Plant Ecology

, 205:261 | Cite as

Forest recovery after swidden cultivation across a 40-year chronosequence in the Atlantic forest of southern Bahia, Brazil

  • Daniel Piotto
  • Florencia Montagnini
  • Wayt Thomas
  • Mark Ashton
  • Chadwick Oliver


Tree species composition and structure of a 40-year chronosequence of secondary forests was compared with old-growth forests in southern Bahia, Brazil. Twelve stands were randomly selected that represented three age classes: 10, 25, and 40 year old with four replications in each class. All stands selected had been established after abandonment from swidden cultivation and were surrounded by old-growth forests. In every stand, ten 0.01-ha transects were established and all stems (≥5 cm diameter at breast height) were measured and identified. Results were compared with the dataset of two neighboring old-growth sites. Mean diameter, total height, and stand basal area increased with age. Number of trees/ha peaked in 40 year old stands. The results showed that secondary forests in this region take much more than 40 years to recover the structure of old-growth forests. In contrast, species richness recovery was rapid with a continuous accumulation of species with age in secondary forests. Species richness and diversity increased with age as did similarity between secondary stands and old-growth stands. More than half of the species found in the 40 year old stands were shared with the neighboring old-growth forests. However, species richness and diversity were higher in old growth sites.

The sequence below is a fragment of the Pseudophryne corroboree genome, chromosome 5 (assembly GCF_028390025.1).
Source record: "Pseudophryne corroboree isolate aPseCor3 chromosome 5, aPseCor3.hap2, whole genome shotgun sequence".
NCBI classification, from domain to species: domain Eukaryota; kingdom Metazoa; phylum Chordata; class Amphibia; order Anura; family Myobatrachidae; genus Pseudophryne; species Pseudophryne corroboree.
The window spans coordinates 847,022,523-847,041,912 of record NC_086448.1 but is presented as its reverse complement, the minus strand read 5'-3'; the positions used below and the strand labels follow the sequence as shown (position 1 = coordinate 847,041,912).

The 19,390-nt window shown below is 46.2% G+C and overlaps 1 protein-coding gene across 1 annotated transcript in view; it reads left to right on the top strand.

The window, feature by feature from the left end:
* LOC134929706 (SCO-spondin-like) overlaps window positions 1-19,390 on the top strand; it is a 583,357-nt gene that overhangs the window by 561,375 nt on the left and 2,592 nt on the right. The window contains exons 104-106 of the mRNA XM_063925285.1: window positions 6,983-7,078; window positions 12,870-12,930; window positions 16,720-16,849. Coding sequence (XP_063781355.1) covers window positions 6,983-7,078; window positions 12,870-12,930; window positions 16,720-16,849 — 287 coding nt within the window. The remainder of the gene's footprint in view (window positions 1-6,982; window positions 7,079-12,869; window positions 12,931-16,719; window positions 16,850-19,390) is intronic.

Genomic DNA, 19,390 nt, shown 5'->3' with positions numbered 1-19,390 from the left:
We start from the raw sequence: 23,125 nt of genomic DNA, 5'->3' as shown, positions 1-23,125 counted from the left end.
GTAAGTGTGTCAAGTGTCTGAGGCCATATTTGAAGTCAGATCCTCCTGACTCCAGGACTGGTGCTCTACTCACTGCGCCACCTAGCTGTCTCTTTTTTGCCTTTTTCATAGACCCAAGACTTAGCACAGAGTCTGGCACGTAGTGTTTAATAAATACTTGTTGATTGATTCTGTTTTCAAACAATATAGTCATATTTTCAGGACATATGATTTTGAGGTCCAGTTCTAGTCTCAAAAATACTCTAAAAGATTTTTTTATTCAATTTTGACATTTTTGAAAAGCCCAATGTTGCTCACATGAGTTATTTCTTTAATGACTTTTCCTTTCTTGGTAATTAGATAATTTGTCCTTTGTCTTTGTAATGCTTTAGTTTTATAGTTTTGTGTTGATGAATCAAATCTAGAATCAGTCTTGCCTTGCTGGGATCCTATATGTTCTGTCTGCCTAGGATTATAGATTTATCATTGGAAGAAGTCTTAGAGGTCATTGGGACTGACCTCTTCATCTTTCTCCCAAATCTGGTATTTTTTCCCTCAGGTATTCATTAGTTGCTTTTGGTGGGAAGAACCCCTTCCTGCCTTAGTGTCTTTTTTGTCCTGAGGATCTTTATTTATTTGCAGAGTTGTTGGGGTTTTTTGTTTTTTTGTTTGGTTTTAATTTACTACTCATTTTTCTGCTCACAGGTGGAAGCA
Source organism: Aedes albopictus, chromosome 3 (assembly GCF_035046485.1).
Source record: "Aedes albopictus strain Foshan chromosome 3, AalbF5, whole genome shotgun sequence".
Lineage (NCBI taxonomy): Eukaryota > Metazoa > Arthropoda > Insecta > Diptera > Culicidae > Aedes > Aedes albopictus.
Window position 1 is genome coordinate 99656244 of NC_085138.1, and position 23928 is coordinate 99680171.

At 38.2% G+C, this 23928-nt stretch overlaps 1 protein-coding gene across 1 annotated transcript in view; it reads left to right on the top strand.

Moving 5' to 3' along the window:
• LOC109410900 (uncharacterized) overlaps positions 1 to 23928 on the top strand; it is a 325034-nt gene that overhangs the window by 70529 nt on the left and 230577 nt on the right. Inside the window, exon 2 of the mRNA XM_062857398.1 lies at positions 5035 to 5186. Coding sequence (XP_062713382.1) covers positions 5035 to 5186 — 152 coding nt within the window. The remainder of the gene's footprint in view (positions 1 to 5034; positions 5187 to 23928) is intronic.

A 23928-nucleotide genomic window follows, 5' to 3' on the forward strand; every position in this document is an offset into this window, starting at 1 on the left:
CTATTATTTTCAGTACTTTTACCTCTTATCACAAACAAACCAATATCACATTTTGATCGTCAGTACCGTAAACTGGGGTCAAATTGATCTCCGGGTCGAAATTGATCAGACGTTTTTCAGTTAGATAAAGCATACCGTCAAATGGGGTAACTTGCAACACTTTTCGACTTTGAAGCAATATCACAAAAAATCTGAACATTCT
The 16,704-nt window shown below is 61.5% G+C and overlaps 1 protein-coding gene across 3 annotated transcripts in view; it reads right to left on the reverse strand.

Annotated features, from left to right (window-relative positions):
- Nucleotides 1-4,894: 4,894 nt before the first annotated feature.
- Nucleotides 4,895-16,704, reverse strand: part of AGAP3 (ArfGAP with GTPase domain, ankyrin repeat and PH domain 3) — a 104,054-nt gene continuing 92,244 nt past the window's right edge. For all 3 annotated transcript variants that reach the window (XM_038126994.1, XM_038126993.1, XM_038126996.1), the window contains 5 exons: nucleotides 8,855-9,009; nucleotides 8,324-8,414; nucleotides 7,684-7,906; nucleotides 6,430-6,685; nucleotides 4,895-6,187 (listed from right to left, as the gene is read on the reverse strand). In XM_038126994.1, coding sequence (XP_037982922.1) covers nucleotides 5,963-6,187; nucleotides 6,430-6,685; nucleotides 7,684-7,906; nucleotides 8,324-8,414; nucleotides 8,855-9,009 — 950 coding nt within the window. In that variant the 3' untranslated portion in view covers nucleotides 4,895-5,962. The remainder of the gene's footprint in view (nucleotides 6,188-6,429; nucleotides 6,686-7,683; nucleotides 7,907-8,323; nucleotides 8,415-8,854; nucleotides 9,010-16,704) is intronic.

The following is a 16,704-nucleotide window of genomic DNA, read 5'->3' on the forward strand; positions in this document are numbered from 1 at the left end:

Secondary forest Structure Composition Tree diversity Tropical wet forest 



We thank A. Amorim, R. Rocha, and M. Moreau of Universidade Estadual de Santa Cruz and staff of Instituto Floresta Viva, Serra do Conduru State Park, Comissão Executiva do Plano da Lavoura Cacaueira, and Instituto de Estudos Socioambientais do Sul da Bahia. We also thank M. Nahssen, V. da Silva, S. Sousa, and J. Jardim for their assistance during the field work and plant identification. Financial support was provided by Compton Foundation, the Tropical Resources Institute at Yale and Yale Institute of Biospheric Studies “Center for Field Ecology”. R. Chazdon gave valuable comments on a previous version of this manuscript.

Supplementary material

11258_2009_9615_MOESM1_ESM.pdf (83 kb)
Supplementary material 1 (PDF 83 kb)


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Copyright information

© Springer Science+Business Media B.V. 2009

Authors and Affiliations

  • Daniel Piotto
    • 1
  • Florencia Montagnini
    • 1
  • Wayt Thomas
    • 2
  • Mark Ashton
    • 1
  • Chadwick Oliver
    • 1
  1. 1.School of Forestry and Environmental StudiesYale UniversityNew HavenUSA
  2. 2.The New York Botanical GardenBronxUSA

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